TPL Recommends Security & Data Privacy Measures

TPL- Toronto Public Library prides itself on staying current on the latest computing trends. And they certainnly delivered this past week with their  presentaion on Security and Data Privacy best practices. The lecture was delivered at TPL’s Lillian H. Smith branch on Thursday May 31st: Lock Down Your Digital Privacy in 10 Easy Steps. And boy the library certainly delivered the goods.

Digital Privacy

Digital privacy is a growing concern as more info spills out on what  Facebook, Google,  Marketing agents and  various levels of government are doing with the data they harvest  routinely without our knowledge or  approval. For example,  Facebook is caught yet again surreptitiously  sharing user data with phone companies  and manufacturers while Google stealthily expands its deep reach into users’ life data and NSA plus 5 Eyes pals are spanning the world for “every increment” of intelligence.
So it appears that Europe’s GDPR – General Data Privacy Regulations inaugurated May 25, 2018 is a welcome counter to the ongoing corporate and governmental invasions of public privacy. The lecture slide states the case:
So this is the premise of the presentation – users cannot afford to give away private information so handily. And TPL has a ten step guide on how to  increase your protection. It is interesting that most of the measures start with simple data security methods. TPL calls it data hygiene and the tools recommended improve data security as well as privacy.

TPL’s Digital Privacy in 10 Easy Steps

Not surprisingly, Digital Privacy starts with software updates and better passwords:

  1. Software updates must be done as they become available
    1. many current fixes are for zero-day faults, don’t skip them and remain vulnerable;
    2. if you are not going to update, why keep using the software?
    3. On the Web, antivirus software and web browser are must updates.
  2. Antivirus software is now critical firewall defense against Web hack attacks and other exploits – have a Web firewal like Avast or AVG [both free]
  3. Use long & strong passphrase for most important passwords
    1. passphrase => masculinemummywasAridlywaytooPapered;
    2. passphrase is memorable because it contains 6-10 real words but no blanks or suggestive punctuation;
    3. size of words should vary in length making deciphering more difficult;
    4. use a meaningful sentence if it helps remembering the passphrase;
    5. a good 5-6 word pass phrase will take 550 years to deciper even at 1000 guesses per second;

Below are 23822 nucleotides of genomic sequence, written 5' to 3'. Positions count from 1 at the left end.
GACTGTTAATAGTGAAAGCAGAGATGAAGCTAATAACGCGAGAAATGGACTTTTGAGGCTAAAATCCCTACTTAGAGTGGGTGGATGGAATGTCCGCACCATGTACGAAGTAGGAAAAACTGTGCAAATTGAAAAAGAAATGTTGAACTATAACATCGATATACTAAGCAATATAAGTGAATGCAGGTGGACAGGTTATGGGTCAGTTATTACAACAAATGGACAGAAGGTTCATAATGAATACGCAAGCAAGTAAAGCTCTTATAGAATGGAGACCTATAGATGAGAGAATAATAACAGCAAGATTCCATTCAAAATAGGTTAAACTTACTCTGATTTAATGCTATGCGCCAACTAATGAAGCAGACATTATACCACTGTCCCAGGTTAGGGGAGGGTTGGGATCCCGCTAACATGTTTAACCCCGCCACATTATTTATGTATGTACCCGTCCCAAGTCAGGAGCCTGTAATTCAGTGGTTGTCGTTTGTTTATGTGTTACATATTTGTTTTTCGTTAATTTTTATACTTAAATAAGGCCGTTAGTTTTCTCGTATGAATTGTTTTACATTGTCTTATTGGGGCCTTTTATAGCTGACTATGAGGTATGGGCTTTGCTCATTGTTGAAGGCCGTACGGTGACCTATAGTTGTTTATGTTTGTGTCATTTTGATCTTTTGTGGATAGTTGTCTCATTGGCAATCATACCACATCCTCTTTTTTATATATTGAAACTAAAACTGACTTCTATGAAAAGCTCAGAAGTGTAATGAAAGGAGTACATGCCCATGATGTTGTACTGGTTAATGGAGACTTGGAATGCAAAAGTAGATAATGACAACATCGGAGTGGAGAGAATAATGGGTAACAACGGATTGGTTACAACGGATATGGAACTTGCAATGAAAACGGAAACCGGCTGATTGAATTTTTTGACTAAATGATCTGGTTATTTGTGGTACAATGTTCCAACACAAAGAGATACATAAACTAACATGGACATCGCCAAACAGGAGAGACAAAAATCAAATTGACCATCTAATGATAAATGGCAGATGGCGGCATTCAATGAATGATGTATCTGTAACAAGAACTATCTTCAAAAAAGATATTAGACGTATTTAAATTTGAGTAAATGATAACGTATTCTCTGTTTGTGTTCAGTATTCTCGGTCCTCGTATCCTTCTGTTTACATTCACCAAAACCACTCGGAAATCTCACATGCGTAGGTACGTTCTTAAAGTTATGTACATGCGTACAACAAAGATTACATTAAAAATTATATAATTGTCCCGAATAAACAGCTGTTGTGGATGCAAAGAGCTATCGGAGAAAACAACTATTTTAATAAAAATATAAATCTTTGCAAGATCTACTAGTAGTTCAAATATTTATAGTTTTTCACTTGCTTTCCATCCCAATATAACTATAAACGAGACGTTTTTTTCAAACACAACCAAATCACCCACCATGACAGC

6. Use Diceware Wordgen if you need help making up a passphrase.
  4. Reuse passwords carefully
  5. Consider using a password vault like LastPass
  6. Secure online browsing practices
    1. use several browsers- choose from the best Chrome, Firefox, Opera;- keeep them updated
    2. consider the tradeoff of free services like Facebook, Gmail, Twitter – the price of free is wholescale harvesting of your data, habits, email conents, location, etc. Supposedly, you have control but only after navigating a labyrinth of “management screens”;
    3. use private browser mode whenever possible
  7. Social Media Usage “what you post online in social media is akin to yelling it on a street corner. So be mindful of the fact that many strangers[including 3rd parties with other motives] may have or gain acess to whatever you post“;
  8. Install privacy enhancing extensions
    1. Privacy Badger is a browser extension that provides user control over 3rd party cookies
    2. HTTPS://EVERYWHERE enforces encrypted communication between your browser and the websites you are visiting;
    3. Ublock Origin  is a browser extension that blocks ads and pop-ups.
  9. Email Encryption – consider using Mozilla Thunderbird which interfaces to Gmail, Hotmail, Yahoo, etc
  10. Use your best judgement. Decide venues and services pose the greatest risk and then modify/protect your usage of those online sites and services.

The good thing about these Data Privacy  tips is that the choice of methods and software is top notch. But most important is that simple data hygiene will make for not only greater privacy but also computing security. Well done TPL – and if you are in the GTA, check out the library for future presentations.

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